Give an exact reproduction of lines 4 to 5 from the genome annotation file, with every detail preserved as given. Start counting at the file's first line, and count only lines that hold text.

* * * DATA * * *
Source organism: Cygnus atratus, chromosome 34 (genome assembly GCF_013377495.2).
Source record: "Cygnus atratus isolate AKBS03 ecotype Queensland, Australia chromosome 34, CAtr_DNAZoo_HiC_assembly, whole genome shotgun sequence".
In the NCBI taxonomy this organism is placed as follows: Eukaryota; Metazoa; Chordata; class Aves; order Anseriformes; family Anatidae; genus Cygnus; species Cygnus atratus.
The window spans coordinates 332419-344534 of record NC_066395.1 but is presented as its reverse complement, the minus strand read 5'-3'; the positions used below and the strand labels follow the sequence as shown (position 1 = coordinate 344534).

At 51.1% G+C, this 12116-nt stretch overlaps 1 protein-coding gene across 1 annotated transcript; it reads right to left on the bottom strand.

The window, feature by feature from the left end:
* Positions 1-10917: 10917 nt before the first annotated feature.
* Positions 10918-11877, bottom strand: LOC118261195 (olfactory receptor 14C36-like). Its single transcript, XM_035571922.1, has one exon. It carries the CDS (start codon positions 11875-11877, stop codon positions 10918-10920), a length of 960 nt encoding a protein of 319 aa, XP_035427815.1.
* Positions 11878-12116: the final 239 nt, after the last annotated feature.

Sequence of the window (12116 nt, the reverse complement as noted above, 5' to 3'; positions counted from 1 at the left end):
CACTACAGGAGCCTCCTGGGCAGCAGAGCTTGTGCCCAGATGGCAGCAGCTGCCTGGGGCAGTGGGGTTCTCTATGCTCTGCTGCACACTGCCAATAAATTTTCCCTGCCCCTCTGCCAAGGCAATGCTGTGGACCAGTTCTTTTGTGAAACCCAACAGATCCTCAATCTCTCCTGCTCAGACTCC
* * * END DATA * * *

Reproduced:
The window spans coordinates 332419-344534 of record NC_066395.1 but is presented as its reverse complement, the minus strand read 5'-3'; the positions used below and the strand labels follow the sequence as shown (position 1 = coordinate 344534).

At 51.1% G+C, this 12116-nt stretch overlaps 1 protein-coding gene across 1 annotated transcript; it reads right to left on the bottom strand.